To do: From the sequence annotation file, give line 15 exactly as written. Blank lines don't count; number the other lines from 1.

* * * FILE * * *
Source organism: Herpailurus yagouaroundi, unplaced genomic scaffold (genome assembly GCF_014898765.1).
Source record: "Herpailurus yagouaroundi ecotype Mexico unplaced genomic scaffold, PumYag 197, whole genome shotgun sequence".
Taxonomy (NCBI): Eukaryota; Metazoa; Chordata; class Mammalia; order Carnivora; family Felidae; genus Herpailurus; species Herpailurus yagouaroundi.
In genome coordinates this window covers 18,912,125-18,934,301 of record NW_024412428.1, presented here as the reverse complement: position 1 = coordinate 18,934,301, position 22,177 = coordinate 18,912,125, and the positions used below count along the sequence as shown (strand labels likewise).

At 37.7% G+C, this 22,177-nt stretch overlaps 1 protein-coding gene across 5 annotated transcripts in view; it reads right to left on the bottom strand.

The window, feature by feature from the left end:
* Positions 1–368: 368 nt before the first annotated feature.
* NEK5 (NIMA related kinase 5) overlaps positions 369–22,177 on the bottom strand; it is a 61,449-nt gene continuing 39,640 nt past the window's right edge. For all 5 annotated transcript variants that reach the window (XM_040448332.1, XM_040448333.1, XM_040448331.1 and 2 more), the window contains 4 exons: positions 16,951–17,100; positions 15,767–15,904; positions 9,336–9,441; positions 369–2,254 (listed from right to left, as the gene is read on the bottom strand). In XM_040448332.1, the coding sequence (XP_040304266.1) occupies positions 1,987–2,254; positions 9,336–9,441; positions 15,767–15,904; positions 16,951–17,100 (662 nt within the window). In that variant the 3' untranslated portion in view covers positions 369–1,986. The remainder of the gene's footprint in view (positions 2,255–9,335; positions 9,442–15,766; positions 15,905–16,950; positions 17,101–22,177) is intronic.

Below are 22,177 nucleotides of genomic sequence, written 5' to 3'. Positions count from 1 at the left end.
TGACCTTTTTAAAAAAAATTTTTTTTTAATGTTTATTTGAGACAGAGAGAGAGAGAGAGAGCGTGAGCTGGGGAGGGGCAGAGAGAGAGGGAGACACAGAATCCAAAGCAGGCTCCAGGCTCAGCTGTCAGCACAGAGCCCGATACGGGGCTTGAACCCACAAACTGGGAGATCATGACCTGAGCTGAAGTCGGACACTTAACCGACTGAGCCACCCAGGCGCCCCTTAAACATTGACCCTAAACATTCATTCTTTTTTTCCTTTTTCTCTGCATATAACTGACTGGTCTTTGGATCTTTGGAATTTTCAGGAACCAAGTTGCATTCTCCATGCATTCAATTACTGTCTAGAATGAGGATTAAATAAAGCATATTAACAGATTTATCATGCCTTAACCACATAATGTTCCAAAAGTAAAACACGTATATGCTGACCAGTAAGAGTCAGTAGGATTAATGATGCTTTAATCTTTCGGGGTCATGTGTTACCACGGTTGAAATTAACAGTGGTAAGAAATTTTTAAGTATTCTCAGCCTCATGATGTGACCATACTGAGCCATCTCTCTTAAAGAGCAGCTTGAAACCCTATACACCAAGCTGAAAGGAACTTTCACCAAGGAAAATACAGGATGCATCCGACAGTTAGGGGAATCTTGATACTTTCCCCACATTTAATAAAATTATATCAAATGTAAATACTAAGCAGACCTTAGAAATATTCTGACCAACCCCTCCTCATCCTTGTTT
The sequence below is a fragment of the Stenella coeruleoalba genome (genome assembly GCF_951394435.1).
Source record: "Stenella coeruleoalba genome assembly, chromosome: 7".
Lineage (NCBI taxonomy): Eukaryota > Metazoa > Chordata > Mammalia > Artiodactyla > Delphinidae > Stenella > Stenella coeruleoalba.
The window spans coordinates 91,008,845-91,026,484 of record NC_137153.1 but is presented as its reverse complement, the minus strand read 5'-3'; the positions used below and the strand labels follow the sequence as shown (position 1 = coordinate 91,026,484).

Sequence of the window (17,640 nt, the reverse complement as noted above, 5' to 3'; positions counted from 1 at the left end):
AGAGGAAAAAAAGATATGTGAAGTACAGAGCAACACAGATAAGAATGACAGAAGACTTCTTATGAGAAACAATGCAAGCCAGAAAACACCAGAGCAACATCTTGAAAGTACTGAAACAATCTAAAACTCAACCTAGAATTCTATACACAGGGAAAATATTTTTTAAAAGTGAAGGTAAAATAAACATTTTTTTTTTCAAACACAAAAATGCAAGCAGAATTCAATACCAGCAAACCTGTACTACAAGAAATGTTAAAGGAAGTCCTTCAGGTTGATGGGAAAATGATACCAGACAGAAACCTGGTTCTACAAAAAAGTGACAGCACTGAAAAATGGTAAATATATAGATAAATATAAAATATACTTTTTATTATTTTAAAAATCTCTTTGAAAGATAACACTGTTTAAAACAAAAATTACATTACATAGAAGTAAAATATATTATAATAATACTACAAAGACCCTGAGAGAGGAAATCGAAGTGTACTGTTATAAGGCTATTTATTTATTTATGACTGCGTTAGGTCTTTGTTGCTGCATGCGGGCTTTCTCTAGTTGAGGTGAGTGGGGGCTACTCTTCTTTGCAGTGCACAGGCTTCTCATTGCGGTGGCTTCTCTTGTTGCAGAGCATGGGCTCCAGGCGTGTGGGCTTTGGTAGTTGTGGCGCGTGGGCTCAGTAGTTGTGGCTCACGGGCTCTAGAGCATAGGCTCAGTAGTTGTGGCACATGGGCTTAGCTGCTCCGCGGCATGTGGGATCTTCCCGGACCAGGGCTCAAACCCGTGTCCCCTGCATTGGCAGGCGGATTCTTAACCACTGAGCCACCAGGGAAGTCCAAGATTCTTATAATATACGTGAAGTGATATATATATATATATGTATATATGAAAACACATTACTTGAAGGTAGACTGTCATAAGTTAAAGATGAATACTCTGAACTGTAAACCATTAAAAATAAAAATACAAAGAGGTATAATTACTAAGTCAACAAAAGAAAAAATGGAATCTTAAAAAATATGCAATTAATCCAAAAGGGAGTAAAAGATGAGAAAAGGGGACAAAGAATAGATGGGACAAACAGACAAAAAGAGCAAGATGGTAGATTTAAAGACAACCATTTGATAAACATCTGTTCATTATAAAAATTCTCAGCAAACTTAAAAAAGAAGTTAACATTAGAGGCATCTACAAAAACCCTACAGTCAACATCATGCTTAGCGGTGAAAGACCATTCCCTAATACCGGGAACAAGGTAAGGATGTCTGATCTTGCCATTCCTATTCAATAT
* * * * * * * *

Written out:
Sequence of the window (17,640 nt, the reverse complement as noted above, 5' to 3'; positions counted from 1 at the left end):